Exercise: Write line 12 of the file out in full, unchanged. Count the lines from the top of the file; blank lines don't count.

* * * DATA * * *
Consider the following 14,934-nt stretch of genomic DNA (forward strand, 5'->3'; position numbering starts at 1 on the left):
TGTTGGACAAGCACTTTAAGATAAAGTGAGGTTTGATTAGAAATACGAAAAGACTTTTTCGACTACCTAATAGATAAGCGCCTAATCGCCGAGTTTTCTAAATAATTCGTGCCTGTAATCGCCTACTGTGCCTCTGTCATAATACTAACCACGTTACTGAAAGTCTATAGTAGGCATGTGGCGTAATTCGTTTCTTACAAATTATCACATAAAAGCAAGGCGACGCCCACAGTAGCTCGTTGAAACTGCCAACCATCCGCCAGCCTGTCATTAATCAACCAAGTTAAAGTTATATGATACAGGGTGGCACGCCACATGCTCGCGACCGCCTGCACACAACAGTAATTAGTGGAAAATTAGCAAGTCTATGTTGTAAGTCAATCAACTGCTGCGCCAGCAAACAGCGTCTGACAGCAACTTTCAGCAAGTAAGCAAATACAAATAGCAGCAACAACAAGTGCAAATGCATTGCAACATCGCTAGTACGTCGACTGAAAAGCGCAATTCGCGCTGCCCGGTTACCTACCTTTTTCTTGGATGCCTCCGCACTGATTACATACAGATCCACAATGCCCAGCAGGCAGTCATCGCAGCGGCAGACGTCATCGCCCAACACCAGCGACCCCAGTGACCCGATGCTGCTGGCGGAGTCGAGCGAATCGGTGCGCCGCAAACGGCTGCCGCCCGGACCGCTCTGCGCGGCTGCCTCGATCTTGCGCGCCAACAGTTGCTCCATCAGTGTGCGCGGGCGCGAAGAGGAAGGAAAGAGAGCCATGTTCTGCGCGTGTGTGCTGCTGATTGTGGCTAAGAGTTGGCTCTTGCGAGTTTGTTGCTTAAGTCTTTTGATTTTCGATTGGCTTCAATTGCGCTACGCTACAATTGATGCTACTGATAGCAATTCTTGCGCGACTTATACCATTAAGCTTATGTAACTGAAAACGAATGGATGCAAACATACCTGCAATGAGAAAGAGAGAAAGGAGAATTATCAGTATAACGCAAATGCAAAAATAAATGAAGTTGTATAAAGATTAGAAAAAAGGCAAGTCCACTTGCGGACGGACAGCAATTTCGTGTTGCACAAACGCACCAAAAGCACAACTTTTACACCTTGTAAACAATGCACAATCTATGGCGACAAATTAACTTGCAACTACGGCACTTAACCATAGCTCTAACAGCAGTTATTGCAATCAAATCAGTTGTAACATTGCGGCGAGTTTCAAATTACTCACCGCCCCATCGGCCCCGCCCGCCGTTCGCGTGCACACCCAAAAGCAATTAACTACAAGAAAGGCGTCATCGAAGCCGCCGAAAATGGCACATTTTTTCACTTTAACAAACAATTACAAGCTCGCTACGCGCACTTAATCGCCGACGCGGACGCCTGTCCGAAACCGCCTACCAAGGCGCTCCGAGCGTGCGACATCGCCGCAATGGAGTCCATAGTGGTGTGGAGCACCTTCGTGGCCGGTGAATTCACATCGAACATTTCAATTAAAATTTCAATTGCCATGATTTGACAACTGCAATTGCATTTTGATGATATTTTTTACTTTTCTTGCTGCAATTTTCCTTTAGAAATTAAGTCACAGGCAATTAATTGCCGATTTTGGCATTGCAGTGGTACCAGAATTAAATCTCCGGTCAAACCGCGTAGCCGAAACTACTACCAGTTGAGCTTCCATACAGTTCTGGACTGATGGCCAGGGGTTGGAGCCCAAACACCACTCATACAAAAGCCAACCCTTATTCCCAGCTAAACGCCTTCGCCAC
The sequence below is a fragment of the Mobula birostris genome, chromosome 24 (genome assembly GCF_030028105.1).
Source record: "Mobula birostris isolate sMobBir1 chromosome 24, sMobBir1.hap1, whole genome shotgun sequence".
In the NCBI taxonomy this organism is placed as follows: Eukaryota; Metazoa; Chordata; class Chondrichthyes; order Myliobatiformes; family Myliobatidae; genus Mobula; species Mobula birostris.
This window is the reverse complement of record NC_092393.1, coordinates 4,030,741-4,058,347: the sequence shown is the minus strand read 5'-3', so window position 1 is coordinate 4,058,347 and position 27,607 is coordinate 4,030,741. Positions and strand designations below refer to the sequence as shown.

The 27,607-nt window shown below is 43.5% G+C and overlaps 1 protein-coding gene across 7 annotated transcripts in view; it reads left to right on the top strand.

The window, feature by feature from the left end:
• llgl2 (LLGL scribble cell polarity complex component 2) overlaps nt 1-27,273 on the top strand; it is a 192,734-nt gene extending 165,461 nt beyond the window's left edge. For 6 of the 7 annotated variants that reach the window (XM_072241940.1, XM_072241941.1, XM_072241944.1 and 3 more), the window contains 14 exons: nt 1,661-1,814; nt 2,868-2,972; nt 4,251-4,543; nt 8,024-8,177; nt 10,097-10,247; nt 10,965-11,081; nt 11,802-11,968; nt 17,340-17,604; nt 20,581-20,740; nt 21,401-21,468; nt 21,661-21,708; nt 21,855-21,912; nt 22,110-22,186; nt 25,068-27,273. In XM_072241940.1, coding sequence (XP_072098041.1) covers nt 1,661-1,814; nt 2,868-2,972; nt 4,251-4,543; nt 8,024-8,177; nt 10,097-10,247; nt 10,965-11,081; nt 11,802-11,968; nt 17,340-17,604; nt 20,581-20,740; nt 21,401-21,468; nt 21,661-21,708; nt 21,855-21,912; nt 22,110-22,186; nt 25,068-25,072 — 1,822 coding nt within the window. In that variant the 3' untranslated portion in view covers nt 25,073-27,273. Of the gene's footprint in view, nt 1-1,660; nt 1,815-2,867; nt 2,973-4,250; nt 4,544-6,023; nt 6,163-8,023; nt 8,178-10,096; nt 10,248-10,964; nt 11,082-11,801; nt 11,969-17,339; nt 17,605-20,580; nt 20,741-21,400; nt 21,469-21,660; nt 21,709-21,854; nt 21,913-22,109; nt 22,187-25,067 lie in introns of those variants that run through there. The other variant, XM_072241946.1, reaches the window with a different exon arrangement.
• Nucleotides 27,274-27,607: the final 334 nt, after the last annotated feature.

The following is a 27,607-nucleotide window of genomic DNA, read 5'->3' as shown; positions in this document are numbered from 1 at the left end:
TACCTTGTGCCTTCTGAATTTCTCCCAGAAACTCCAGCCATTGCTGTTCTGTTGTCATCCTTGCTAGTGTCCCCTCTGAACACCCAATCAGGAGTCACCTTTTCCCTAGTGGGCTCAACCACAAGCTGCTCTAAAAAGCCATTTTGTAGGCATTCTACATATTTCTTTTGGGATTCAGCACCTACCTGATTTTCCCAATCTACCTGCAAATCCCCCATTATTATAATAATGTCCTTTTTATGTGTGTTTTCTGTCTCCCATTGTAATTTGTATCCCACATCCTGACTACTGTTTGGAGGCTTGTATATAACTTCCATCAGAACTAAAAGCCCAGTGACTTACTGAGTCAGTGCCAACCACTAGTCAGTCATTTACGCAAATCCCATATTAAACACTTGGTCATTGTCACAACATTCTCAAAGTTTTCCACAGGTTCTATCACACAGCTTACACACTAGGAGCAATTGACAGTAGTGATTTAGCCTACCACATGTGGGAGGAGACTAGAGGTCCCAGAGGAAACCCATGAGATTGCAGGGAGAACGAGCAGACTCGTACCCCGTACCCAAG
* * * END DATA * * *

TACCTTGTGCCTTCTGAATTTCTCCCAGAAACTCCAGCCATTGCTGTTCTGTTGTCATCCTTGCTAGTGTCCCCTCTGAACACCCAATCAGGAGTCACCTTTTCCCTAGTGGGCTCAACCACAAGCTGCTCTAAAAAGCCATTTTGTAGGCATTCTACATATTTCTTTTGGGATTCAGCACCTACCTGATTTTCCCAATCTACCTGCAAATCCCCCATTATTATAATAATGTCCTTTTTATGTGTGTTTTCTGTCTCCCATTGTAATTTGTATCCCACATCCTGACTACTGTTTGGAGGCTTGTATATAACTTCCATCAGAACTAAAAGCCCAGTGACTTACTGAGTCAGTGCCAACCACTAGTCAGTCATTTACGCAAATCCCATATTAAACACTTGGTCATTGTCACAACATTCTCAAAGTTTTCCACAGGTTCTATCACACAGCTTACACACTAGGAGCAATTGACAGTAGTGATTTAGCCTACCACATGTGGGAGGAGACTAGAGGTCCCAGAGGAAACCCATGAGATTGCAGGGAGAACGAGCAGACTCGTACCCCGTACCCAAG